If, instead of sugar, some larger particles are suspended (but not dissolved, the difference lying solely in the particle size) in the water, according to Einstein, the osmotic pressure on the wall should be given by the same formula as that for solutions above; in other words, the osmotic pressure only depends on the

*number*(or more precisely, the concentration, or number per unit volume) of dissolved/suspended particles. The next section shows his derivation based on the "molecular-kinetic theory of heat."

### The osmotic pressure due to suspended particles

In the last post, I showed you Einstein's derivation of a formula for the entropy of $n$ particles in the water bouncing around due to random molecular motion and collisions: $$

S = \frac{\bar{E}}{T} + k \ln \left[ \int e^{\frac{-E}{kT}}dp_1 \, dp_2 \, ... \, dp_{3n} \, dq_1 \, dq_2 \, ... \, dq_{3n} \right] \tag{1}

$$ Here, $\bar E$ is the total energy of the $n$ particles, $T$ is the absolute temperature in Kelvin, $k$ is the Boltzmann constant (equal to the gas constant $R$ divided by Avogadro's number $N$), and the $p_i$'s and $q_i$'s are the state variables of the system of $n$ particles, representing the 3 components of momentum and position of each particle, hence the indices' running up to $3n$. The integral is taken over the different configurations of the system (i.e. different possible values of position and momentum of the particles). The $E$ inside the integral is the energy of the system as a function of the state variables.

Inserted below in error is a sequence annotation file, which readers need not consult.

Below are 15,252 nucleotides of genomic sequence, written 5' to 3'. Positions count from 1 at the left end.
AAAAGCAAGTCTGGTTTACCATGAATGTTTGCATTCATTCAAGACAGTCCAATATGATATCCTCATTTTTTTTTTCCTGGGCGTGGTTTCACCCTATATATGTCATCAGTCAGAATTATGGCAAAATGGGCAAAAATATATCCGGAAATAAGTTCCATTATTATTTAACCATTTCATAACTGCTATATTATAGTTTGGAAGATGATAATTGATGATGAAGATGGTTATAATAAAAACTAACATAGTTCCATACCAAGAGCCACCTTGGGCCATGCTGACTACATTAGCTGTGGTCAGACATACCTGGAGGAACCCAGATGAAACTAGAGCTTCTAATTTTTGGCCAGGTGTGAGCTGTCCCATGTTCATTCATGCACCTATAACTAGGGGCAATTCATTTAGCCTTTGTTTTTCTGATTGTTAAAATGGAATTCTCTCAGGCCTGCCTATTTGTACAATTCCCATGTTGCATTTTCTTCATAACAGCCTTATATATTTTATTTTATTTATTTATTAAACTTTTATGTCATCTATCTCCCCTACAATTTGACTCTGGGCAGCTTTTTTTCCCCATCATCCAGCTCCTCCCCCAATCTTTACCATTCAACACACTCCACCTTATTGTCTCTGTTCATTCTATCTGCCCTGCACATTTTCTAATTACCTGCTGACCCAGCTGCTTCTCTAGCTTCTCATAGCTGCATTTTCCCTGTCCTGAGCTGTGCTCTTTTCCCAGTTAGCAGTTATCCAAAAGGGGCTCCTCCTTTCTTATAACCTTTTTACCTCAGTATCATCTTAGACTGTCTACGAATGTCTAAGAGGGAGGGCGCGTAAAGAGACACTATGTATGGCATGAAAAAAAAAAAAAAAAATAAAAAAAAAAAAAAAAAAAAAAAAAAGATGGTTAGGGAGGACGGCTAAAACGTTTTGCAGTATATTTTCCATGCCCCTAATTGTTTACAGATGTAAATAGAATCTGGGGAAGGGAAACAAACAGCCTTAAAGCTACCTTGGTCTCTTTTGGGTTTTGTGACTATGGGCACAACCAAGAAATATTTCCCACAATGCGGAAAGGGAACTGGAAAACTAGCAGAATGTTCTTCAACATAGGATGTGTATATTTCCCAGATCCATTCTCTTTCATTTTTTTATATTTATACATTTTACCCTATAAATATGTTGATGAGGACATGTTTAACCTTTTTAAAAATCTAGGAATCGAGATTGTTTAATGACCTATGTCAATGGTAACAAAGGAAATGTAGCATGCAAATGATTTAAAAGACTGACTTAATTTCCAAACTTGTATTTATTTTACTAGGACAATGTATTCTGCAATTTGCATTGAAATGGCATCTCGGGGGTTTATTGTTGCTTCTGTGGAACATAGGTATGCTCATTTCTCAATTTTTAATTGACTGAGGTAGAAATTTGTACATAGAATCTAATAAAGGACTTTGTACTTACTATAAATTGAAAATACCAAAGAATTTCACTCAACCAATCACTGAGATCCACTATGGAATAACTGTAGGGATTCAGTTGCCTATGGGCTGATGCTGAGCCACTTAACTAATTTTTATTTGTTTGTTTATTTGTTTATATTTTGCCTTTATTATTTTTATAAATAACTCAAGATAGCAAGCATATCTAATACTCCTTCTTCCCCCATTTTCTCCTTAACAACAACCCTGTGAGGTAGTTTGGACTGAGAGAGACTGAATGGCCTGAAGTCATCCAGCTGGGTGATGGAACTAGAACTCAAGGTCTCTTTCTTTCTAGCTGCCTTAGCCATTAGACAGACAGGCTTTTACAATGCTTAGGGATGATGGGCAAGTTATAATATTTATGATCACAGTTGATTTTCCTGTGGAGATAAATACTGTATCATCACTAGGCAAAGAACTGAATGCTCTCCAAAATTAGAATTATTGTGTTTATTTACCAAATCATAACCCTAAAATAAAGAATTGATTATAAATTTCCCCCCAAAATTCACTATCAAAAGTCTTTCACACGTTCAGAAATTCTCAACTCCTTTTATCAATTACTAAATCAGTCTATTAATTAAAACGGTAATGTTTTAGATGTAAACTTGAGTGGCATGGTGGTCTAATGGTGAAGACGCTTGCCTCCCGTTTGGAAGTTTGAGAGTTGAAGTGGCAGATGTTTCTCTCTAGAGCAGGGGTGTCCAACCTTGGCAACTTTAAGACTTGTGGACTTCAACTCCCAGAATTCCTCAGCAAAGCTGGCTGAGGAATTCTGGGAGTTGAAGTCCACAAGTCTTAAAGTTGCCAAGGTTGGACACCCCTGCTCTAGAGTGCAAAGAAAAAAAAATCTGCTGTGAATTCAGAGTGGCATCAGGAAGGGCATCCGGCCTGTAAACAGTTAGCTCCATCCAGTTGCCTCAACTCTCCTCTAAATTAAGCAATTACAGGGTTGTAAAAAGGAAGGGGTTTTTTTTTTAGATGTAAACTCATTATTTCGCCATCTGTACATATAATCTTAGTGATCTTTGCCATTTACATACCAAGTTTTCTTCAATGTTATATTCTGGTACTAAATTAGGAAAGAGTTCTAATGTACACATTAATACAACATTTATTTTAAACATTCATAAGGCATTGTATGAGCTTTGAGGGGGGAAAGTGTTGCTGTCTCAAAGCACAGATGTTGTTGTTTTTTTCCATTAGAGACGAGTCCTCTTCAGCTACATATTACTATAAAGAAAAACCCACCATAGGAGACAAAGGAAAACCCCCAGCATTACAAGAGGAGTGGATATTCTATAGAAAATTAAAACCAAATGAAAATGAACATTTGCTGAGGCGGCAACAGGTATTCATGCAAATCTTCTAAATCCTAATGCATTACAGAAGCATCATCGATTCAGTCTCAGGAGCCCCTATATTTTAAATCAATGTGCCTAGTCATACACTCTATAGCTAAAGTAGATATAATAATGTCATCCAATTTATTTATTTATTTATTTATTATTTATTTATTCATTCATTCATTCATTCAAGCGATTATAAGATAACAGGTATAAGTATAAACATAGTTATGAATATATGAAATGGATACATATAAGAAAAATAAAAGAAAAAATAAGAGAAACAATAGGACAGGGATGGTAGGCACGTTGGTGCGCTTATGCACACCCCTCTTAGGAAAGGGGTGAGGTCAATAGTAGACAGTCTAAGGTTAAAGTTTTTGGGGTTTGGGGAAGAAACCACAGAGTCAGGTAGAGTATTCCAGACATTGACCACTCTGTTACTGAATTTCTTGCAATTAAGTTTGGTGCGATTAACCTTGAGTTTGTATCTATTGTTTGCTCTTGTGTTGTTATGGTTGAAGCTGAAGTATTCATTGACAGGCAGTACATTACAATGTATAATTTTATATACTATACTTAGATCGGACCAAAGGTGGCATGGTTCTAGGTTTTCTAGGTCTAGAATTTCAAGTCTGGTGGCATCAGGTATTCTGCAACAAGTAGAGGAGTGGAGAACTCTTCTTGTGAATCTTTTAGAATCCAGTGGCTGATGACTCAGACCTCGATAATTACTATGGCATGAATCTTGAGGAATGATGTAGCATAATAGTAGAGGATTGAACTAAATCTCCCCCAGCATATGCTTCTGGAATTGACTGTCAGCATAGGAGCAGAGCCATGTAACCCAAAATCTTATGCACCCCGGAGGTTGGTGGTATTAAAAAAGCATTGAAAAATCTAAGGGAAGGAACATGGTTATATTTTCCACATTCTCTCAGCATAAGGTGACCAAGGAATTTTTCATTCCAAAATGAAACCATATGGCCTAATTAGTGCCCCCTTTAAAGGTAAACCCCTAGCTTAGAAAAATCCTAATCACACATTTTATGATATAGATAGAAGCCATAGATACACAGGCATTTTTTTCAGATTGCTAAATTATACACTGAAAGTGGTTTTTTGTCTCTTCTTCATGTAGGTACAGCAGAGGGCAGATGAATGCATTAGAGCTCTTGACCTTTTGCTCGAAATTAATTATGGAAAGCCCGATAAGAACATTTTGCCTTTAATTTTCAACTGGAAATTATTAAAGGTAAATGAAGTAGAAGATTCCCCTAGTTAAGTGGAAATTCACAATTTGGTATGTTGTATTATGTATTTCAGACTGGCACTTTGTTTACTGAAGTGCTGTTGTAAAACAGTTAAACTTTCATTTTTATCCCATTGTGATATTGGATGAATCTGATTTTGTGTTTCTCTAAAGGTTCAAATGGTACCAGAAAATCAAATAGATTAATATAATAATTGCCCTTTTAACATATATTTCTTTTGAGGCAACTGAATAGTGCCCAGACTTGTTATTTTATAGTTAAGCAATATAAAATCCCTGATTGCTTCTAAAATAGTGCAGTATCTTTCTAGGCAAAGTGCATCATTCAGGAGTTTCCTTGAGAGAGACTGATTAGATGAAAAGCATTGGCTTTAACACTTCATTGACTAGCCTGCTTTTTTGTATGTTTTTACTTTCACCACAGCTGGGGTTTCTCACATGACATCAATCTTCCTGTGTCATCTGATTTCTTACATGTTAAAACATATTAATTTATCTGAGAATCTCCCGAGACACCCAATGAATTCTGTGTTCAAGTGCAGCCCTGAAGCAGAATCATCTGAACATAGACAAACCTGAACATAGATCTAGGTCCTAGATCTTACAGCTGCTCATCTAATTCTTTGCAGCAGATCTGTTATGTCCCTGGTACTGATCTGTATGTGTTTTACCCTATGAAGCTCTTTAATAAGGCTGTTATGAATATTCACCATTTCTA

The

**free energy**(

**Helmholtz free energy**) of the system is defined as $F = E - TS \ \ \text{(2)}$. If you read the Wikipedia article on Helmholtz free energy, you can see the derivation of the formula $dF = -S \, dT - P \, dV$ via basic calculus (in particular, the product rule for differentiation). From this formula, it's clear that $-\dfrac{\partial F}{\partial V} = P$ when the volume increases by an infinitesimal amount at constant pressure. We'll use this relation later on.

Plugging in equation (1) for $S$ in equation (2), we obtain $$

\begin{align}

F &= -kT \ln \left[ \int e^{\frac{-E}{kT}}dp_1 \, dp_2 \, ... \, dp_{3n} \, dq_1 \, dq_2 \, ... \, dq_{3n} \right] \\[3mm]

&= -kT \ln B \tag{3}

\end{align}

$$ The key insight that makes the nearly-impossible calculation of the integral $B$ unnecessary is that $B$ can be shown to have the form $B = J(V^{*})^n \ \ \text{(4)}$, where $J$ is some function that does not depend on $V^*$. I'll go through the details of that derivation at the end of this post so as not to deviate too far from the more interesting line of reasoning.

Combining equations (3) and (4), we recover van 't Hoff's law for the osmotic pressure $\Pi$: $$

\begin{align}

\Pi &= -\dfrac{\partial F}{\partial V^*} \\[3mm]

&= \dfrac{\partial}{\partial V^*} kT \ln [ J(V^{*})^n ] \\[3mm]

&= \dfrac{\partial}{\partial V^*} kT \, [\ln J + n \ln V^{*} ] \\[3mm]

&= kT\dfrac{n}{V^*} \\[3mm]

&\Downarrow \\[3mm]

\Pi V^* &= (Nk)T\dfrac{n}{N} \\[3mm]

\Pi V^* &= zRT

\end{align}